iPhoto bug: There is not enough disk space to complete that operation.
iphoto 4 has many, many bugs. One of the odder sets of bugs appear to relate to math overflow bugs (divide-by-zero type) which manifest as either absurd image sizes or boundary errors. These bugs often manifest with a single cryptic error message:
"There is not enough disk space to complete that operation"
Sometimes this bug appears because iPhoto has internally calculated an absurdly large image size. The image size in the file system is normal, but iPhoto displays the overflow state for a LARGE_UNSIGNED_DECIMAL: 175921860444.
The best workaround for this bug is to crop the image, then revert to original. iPhoto moves the image to the "original" folder, then moves it back to the standard folder, and thus recalculates sizes. (An AppleScript to detect these images and do this across a library would be handy.)
A related bug occurs at the 4GB free on drive boundary. (It may occur at other drive sizes too). The workaround is to duplicate some data so the free space on the drive is LESS than the boundary condition. Here's how I demonstrated that.
When I first experienced the bug I had about 4.3 GB free and I was unable to export 870MB of images. I restarted my iBook, which had the side effect of freeing up 1GB of space (caches?). So I went fom 4GB free to 5GB.
I was then able to export the images.
I then had about 4.26 GB available. I then got the error message when attempting to export the same image set, but was able to export a smaller subset. I continued on the same vein, reexporting the subsets again and again, getting the error message and then exporting a smaller set. Finally I got to the point that a single image export triggered the error message.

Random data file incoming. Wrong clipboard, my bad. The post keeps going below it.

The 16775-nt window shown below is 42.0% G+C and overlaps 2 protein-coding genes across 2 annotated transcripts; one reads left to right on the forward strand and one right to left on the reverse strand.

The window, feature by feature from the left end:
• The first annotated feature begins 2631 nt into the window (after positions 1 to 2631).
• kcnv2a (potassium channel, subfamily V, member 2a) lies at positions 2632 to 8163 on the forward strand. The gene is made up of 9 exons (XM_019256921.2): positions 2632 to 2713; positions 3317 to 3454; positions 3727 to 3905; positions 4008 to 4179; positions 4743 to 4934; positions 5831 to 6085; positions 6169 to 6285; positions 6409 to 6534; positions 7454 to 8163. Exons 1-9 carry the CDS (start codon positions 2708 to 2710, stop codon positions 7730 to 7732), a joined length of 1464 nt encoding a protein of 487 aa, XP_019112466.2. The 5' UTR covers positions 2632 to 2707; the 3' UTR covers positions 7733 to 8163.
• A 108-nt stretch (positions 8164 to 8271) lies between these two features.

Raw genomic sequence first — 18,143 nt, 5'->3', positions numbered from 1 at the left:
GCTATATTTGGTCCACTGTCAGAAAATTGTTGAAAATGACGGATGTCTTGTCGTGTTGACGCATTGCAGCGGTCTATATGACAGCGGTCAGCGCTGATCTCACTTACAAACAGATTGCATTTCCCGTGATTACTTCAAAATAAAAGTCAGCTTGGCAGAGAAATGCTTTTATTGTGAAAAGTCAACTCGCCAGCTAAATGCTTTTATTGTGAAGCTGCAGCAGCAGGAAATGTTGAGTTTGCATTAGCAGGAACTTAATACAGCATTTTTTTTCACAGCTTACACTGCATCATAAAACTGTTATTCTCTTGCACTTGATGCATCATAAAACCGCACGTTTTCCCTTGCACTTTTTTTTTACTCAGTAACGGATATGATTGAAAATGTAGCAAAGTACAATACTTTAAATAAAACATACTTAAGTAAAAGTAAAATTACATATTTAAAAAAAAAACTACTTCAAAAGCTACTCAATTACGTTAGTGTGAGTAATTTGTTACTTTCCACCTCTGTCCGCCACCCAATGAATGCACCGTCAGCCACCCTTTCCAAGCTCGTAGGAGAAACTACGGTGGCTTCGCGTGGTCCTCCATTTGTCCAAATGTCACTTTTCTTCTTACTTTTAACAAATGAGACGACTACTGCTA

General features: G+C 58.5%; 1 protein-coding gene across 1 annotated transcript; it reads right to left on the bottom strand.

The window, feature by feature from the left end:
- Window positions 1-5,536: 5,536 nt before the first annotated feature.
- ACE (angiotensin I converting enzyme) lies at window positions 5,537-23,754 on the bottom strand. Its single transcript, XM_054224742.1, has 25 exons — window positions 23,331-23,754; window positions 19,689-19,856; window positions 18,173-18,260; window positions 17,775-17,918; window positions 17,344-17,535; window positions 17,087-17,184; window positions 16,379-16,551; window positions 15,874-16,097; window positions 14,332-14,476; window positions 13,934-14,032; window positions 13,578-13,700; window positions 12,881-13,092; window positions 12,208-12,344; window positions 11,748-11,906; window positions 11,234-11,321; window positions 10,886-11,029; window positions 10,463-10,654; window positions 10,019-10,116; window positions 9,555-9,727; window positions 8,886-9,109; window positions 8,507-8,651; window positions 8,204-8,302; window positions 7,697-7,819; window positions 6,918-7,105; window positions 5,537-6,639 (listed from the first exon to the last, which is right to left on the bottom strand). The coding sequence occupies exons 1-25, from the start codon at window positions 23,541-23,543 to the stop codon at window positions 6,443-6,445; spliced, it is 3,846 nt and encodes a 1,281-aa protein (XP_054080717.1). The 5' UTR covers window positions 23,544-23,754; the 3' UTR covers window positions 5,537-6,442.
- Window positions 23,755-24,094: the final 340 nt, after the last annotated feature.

At that point, I had EXACTLY 4GB free on my drive. I then DUPLICATED a folder of images, so I had 3.89 GB available.
I was then able to export again.
So the workaround for this bug is to duplicate a large folder and cross the remaining size boundary, then recommence the export.
If Microsoft released a product like iPhoto 4 they'd be pilloried. I use (with deep regret) many, many Microsoft products under Windows XP, and I've never experienced anything as buggy as iPhoto 4. The only comparison I can make is to some versions of Quicken.
I think we've been too forgiving of Apple. I realize they don't have the money to do internal QA. They can, however, adopt the open source approach to public betas. They can charge for the release version.